Even if you didn't get a fancy pair of sound-blocking headphones over the holidays, you can still take steps to minimize noise-based distractions. If your office is too loud, try some instrumental music (if classical music isn't your thing, I find movie soundtracks work pretty well).

10. Pick up the slack by outsourcing some tasks

If you're totally swamped, but not to the extent that you need to hire a new member of staff, then it's well worth considering outsourcing options.

This article was previously published on the One Legal website, and is reproduced with kind permission.

Read the original article

Tags: business | emotional resilience | stress | wellbeing | education and training

About the author

Richard Heinrich is the senior marketing manager at One Legal and an ambassador for the Foundation for Sustainable Development, a San Francisco-based non-profit organisation. He previously worked for the Law Society. Follow Richard on Twitter

  • Share this page:
Authors

Adam Johnson | Adele Edwin-Lamerton | Alex Barr | Alex Heshmaty | Alexandra Cardenas | Amanda Jardine Viner | Amy Heading | Andrew Kidd | Andy Harris | Anna Drozd | Annaliese Fiehn | Anne Waldron | Asif Afridi and Roseanne Russell | Bansi Desai | Barbara Whitehorne | Barry Wilkinson | Ben Hollom | Bob Nightingale | Caroline Roddis | Caroline Sorbier | Catherine Dixon | Ciaran Fenton | David Gilroy | David Yeoward | Douglas McPherson | Dr Sylvie Delacroix | Duncan Wood | Elizabeth Rimmer | Emily Miller | Emma Maule | Gary Richards | Gary Rycroft | Graham Murphy | Hayley Stewart | Ignasi Guardans | James Castro Edwards | Jayne Willetts | Jeremy Miles | Jerry Garvey | Jessie Barwick | Joe Egan | Jonathan Andrews | Jonathan Smithers | Julian Hall | Julie Ashdown | Julie Nicholds | Karen Jackson | Kate Adam | Kayleigh Leonie | Keiley Ann Broadhead | Kerrie Fuller | Kevin Poulter | Larry Cattle | Laura Devine | Leah Glover and Julie Ashdown | LHS Solicitors | Lucy Parker | Mark Carver | Mark Leiser | Markus Coleman | Martin Barnes | Matthew Still | Meena Toor | Melissa Hardee | Neil Ford | Nick Denys | Nick Podd | Pearl Moses | Penny Owston | Peter Wright | Philippa Southwell | Preetha Gopalan | Rachel Brushfield | Ranjit Uppal | Richard Coulthard | Richard Heinrich | Richard Messingham | Richard Miller | Richard Roberts | Rita Oscar | Rob Cope | Robert Bourns | Robin Charrot | Rosy Rourke | Saida Bello | Sam De Silva | Sara Chandler | Sarah Austin | Sarah Crowe | Sarah Henchoz | Sarah Smith | Shereen Semnani | Sophia Adams Bhatti | Steve Deutsch | Steve Deutsche | Stuart Poole-Robb | Susan Kench | Suzanne Gallagher | Tom Ellen | Tony Roe Solicitors | Vanessa Friend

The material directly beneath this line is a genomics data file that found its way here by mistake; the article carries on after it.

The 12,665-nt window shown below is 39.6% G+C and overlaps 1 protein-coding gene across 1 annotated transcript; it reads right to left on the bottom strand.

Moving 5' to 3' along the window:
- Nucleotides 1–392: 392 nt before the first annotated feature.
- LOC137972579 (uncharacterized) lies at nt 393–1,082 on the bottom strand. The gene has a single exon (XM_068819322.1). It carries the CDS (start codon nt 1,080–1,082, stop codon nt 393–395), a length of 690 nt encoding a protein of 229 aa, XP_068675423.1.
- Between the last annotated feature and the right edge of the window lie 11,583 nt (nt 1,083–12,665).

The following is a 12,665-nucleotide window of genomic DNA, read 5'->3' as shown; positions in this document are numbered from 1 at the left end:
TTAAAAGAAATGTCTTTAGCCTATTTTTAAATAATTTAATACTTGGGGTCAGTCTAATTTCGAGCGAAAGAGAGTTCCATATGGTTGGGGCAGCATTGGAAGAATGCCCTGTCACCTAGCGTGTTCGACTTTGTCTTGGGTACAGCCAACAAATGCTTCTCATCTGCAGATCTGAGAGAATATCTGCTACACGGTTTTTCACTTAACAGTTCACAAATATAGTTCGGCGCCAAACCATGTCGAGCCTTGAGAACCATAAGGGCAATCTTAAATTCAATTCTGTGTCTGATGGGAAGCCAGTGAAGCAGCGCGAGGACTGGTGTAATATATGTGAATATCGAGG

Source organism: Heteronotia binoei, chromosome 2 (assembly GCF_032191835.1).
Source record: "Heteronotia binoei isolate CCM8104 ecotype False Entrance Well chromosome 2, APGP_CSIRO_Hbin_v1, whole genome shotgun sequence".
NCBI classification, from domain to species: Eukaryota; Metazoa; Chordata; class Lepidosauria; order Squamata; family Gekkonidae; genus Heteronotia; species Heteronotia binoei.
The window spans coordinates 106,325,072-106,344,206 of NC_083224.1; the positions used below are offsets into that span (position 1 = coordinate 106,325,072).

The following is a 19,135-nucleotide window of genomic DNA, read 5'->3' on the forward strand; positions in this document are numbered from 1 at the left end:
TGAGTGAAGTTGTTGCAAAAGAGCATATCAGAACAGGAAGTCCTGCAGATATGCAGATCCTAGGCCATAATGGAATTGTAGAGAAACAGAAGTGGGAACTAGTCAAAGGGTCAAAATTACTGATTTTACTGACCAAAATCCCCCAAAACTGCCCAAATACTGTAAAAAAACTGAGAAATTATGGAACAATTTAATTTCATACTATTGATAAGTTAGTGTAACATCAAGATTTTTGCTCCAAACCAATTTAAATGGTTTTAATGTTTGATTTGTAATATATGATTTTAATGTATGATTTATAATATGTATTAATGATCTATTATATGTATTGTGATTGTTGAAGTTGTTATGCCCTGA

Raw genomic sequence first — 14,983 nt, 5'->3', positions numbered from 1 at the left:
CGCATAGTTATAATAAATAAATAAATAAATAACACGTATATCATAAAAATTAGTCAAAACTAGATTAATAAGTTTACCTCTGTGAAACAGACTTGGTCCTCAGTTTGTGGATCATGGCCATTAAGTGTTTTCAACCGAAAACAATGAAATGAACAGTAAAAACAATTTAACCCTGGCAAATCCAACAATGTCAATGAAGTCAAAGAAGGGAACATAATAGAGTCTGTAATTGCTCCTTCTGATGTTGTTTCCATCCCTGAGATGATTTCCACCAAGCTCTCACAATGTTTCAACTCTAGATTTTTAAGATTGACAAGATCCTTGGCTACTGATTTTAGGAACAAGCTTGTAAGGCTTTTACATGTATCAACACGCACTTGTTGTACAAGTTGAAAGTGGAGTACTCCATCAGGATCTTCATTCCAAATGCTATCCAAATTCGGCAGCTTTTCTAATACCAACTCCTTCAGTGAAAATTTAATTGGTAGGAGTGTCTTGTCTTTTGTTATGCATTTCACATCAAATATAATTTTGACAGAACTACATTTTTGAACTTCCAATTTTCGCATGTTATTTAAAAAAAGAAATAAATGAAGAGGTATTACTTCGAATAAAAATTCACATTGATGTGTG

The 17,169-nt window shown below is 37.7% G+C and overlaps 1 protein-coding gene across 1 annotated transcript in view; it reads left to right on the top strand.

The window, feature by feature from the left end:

Tags

access to justice | anti-money laundering | apprenticeships | archive | artificial intelligence | Autumn Statement | bid process | brand | Brexit | British Bill of Rights | Budget | business | careers | centenary | charity | city | communication | Conservatives | conveyancing | court closures | court fees | courts | CPD | criminal legal aid | cyber security | David Cameron | development | Diversity Access Scheme | diversity and inclusion | education and training | elderly people | emotional resilience | employment law | equality | European Union | Excellence Awards | finance | George Osborne | human rights | human trafficking | immigration | in-house | International Womens Day | Investigatory Powers Bill | IT | Jeremy Corbyn | justice | knowledge management | Labour | law management | Law Society | leadership | legal aid | legal professional privilege | LGBT | Liberal Democrats | library | Liz Truss | Magna Carta | mass data retention | mediation | members | mention | mentoring | merger | modern slavery | morale | National Pro Bono Week | Parliament | party conferences | personal injury | Pii | politics | president | pro bono | productivity | professional indemnity insurance | represent | retweet | risk | rule of law | security | social media | social mobility | SRA | staff | strategy | stress | talent | tax | tax credits | team | technology | Theresa May | Time capture | training | Twitter | UKIP | value proposition | website | wellbeing | Westminster weekly update | wills